DENVER -- The Texas State Capitol may be roughly 900 miles from Colorado's, but the decisions made within it can send shock waves as far as Denver.
The state's politics are making headlines again, this time for its new law banning abortions as early as six weeks. It also allows anyone to sue someone who helps provide an abortion.
"My heart breaks for the people who are in Texas right now that are not going to have the same opportunities that I had, although they were difficult, at least they were somewhat available," Leah Payne said.
She was one of dozens at the Colorado State Capitol on Saturday morning protesting the Lone Star State's new law.
Payne, who recently moved to Denver from Fort Worth, says she had an abortion at 19 years old. Now 31, she can't imagine the impact this new law would've had on her life by raising a child she wasn't ready to have.
"I would have a kid in school, and what would that have done to my career? What would that have done to my relationship?" she said.
The new law also does not make exceptions for rape or incest.
Katherine Riley, a policy director with the Colorado Organization for Latina Opportunity and Reproductive Rights, says interest from Texas women to have abortions elsewhere is already growing.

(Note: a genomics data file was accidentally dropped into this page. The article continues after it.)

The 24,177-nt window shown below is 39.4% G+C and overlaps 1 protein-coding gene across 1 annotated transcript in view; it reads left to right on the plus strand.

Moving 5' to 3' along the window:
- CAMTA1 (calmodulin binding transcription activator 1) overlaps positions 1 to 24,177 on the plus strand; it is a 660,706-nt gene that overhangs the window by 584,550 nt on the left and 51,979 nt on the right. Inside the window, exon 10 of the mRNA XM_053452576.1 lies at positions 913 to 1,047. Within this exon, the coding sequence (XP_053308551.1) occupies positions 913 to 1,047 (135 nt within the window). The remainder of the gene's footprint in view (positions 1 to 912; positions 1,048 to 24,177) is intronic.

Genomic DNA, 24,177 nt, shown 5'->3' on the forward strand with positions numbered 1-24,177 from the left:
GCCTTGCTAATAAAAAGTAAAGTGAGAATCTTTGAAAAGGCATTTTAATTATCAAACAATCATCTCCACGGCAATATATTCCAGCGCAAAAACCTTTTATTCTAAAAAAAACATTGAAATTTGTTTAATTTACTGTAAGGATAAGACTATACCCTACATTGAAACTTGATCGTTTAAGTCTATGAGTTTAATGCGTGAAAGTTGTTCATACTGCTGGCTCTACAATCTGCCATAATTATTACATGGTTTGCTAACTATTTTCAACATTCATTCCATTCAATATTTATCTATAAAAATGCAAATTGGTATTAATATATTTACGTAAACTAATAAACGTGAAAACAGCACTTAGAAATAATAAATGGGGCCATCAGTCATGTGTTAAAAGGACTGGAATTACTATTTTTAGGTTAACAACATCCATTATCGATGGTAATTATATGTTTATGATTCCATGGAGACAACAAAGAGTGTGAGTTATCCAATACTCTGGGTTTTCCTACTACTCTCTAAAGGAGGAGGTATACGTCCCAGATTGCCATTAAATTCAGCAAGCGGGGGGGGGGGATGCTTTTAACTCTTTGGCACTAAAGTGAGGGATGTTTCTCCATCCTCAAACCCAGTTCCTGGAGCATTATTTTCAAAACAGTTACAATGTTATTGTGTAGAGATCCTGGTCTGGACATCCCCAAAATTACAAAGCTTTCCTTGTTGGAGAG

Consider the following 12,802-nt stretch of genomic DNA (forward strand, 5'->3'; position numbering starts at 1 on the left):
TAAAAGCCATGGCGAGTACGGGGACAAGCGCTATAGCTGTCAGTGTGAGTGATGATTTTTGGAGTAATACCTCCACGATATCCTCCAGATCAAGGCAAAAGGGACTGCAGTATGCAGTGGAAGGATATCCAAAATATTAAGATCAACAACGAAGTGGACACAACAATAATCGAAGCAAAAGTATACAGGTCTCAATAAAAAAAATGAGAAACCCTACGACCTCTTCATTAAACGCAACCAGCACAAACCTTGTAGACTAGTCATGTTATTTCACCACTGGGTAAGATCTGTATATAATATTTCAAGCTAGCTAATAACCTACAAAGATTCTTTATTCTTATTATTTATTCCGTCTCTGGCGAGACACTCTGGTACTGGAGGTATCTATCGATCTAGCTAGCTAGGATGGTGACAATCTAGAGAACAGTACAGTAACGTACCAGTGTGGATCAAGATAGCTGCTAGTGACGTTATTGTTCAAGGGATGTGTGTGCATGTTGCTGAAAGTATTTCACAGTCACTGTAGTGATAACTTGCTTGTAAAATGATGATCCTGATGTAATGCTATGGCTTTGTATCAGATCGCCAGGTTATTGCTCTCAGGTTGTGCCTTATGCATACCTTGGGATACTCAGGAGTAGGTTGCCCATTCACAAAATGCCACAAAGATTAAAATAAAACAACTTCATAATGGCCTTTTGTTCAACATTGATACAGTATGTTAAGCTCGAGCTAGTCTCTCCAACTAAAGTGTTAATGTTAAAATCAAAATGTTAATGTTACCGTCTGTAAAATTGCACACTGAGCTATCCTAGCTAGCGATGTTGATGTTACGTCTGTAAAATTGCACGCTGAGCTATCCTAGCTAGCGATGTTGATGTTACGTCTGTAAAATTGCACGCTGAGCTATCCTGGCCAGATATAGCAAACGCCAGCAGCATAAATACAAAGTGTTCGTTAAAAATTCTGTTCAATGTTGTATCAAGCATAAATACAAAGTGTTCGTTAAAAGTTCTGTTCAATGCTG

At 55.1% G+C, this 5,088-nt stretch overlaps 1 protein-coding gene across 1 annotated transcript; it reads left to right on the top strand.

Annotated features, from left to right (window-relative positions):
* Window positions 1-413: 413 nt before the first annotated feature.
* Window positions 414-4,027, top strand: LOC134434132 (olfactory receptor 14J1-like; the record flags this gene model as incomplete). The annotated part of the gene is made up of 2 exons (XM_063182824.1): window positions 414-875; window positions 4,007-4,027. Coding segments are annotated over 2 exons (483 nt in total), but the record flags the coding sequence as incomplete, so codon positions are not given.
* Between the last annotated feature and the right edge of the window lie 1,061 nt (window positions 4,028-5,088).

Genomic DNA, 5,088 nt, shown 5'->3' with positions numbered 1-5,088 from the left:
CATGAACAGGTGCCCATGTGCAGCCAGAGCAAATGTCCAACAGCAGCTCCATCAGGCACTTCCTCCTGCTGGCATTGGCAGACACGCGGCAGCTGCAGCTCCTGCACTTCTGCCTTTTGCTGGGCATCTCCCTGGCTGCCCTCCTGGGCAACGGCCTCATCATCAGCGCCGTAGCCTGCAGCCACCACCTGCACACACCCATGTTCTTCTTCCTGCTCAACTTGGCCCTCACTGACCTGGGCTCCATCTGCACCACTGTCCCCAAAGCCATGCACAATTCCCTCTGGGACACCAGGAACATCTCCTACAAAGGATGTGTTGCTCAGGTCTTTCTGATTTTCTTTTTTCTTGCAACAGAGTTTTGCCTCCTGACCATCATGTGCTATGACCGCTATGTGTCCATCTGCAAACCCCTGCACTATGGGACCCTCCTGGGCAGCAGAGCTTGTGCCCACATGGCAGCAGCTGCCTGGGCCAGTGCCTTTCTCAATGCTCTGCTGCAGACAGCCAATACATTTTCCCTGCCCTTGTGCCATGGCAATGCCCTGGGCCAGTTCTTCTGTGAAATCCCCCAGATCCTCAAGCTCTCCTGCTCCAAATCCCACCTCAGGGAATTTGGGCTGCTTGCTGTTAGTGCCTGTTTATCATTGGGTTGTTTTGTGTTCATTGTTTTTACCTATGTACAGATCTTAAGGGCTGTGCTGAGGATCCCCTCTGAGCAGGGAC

"Everyone's saying, 'my body, my choice' for a mask mandate, but it's not 'my body, my choice' for instances like rape or incest is just beyond me and beyond those of us in the movement," she said.
Anti-abortion groups like Colorado for Life are praising Texas' conservative leadership, and its Republican governor, for passing the controversial law.
"Our creator endowed us with the right to life, and yet millions of children lose their right to life every year because of abortion," Texas Gov. Greg Abbott said the day he signed the bill into law.
In a statement posted on its Facebook page, Colorado for Life says it plans to fight what it calls "abortion tourism" in Colorado.
But Democratic state Sen. Julie Gonzales says any anti-abortion measure introduced in Colorado likely won't get far.
"We see the attacks that are happening in Texas, and we are strong and united to say that's not going to happen here in Colorado," she said. "If anybody in Colorado tries to introduce the Texas ban here in Colorado, it ain't going far at all."